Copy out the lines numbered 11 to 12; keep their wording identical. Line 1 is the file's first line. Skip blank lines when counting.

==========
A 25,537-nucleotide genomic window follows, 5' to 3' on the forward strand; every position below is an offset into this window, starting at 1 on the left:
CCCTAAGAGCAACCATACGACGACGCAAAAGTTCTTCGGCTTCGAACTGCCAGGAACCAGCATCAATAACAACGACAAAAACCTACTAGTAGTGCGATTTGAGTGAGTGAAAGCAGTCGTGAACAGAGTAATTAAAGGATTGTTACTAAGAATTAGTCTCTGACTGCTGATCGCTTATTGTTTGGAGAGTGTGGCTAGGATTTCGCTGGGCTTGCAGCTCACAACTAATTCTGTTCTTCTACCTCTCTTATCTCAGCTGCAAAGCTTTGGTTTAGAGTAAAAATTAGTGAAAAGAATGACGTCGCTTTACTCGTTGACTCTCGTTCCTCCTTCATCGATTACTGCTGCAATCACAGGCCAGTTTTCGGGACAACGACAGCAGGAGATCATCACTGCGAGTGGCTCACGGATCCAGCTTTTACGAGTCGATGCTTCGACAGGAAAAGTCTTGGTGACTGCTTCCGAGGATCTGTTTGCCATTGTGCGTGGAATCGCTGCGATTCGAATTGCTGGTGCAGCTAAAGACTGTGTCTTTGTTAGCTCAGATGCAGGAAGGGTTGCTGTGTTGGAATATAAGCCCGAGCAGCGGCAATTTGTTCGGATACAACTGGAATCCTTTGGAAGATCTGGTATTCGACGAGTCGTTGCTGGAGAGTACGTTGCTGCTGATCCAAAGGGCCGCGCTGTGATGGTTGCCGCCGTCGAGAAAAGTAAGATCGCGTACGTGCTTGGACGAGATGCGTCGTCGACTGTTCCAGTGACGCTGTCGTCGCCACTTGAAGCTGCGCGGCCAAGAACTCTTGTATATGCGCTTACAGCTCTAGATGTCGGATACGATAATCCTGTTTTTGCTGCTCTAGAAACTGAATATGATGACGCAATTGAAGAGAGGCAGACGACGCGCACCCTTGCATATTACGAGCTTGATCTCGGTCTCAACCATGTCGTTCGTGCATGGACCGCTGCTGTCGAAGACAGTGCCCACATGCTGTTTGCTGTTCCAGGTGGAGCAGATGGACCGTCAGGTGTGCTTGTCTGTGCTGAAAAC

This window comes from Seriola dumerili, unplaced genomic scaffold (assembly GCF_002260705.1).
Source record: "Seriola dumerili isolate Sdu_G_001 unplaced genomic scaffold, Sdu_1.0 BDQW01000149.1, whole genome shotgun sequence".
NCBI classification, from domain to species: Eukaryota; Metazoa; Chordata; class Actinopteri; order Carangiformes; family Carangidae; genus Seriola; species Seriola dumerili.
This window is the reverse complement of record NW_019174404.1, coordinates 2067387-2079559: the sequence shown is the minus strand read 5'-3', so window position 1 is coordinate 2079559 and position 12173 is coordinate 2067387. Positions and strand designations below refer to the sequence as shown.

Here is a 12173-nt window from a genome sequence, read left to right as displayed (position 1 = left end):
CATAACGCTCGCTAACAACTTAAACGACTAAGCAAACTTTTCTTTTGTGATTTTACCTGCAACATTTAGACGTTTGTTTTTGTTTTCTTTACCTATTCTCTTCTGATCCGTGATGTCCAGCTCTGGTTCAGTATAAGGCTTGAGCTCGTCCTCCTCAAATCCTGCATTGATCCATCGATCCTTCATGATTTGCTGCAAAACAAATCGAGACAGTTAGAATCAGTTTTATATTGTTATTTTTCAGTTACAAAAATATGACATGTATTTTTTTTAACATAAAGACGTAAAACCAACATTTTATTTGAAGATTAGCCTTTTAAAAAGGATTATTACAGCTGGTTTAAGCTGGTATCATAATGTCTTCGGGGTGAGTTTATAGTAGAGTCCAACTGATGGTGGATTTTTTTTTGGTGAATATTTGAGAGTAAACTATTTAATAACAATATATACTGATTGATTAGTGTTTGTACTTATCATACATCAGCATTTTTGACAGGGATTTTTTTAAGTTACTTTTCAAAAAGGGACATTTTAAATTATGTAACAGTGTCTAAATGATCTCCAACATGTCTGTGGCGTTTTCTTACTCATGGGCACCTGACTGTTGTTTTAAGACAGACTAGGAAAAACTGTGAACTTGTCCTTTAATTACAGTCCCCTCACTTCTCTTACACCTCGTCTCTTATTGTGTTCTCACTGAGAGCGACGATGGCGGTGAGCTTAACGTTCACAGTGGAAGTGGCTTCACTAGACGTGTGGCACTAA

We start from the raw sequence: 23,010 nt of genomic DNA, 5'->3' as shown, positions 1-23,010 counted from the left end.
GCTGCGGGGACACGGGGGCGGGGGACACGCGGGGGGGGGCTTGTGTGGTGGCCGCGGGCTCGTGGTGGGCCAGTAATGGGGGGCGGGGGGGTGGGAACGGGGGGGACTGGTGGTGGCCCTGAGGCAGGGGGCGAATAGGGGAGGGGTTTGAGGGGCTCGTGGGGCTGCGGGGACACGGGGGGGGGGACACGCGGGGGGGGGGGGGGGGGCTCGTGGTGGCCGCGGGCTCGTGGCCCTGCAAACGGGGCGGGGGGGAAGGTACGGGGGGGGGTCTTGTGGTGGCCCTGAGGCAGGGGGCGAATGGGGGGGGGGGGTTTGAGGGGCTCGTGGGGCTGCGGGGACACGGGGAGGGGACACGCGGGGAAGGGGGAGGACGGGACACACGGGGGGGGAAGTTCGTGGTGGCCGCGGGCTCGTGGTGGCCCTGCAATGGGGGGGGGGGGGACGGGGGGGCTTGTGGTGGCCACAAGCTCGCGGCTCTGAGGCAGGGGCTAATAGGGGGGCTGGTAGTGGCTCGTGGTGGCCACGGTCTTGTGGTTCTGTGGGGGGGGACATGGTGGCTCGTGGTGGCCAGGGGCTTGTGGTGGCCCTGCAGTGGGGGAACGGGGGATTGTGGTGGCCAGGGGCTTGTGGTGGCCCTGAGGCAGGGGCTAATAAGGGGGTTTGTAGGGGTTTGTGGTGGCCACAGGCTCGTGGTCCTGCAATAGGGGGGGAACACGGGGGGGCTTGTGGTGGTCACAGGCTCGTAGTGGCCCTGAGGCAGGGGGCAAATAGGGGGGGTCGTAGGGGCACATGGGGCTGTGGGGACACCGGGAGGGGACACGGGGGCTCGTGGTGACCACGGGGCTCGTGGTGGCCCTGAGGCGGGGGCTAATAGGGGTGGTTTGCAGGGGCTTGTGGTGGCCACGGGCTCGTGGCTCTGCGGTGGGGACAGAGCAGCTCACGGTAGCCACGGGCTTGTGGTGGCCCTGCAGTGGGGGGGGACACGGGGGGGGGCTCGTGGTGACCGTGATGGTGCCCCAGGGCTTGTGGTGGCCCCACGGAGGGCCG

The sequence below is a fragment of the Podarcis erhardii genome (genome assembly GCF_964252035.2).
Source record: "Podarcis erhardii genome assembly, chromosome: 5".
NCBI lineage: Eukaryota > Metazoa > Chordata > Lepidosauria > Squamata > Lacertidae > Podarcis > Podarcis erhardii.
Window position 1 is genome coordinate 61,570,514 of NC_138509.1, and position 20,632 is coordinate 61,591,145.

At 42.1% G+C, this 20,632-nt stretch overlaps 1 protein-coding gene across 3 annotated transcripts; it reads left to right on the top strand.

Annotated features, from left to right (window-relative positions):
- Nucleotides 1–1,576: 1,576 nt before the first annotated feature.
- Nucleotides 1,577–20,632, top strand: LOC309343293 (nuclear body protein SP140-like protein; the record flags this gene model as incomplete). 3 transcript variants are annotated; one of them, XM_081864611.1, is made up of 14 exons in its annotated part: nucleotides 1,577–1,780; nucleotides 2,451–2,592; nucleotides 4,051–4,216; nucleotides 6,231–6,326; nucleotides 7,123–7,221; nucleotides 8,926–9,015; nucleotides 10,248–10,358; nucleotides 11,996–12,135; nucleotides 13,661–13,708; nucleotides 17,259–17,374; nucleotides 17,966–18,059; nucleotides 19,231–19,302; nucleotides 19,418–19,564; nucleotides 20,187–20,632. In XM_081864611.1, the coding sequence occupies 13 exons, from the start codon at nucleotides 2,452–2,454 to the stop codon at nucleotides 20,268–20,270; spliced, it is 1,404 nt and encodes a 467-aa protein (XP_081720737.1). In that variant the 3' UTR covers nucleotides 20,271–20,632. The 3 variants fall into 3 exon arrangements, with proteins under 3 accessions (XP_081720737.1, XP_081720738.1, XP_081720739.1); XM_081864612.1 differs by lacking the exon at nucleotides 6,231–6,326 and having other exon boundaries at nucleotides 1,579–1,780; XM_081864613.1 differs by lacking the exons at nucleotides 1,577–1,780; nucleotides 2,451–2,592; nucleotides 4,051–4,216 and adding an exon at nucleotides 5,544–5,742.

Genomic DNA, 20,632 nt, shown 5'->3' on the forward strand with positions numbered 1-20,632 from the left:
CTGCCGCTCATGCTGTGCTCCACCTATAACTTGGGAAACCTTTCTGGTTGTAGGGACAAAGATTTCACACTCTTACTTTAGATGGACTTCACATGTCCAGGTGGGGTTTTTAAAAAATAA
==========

The sequence below is a fragment of the Podarcis erhardii genome (genome assembly GCF_964252035.2).
Source record: "Podarcis erhardii genome assembly, chromosome: 5".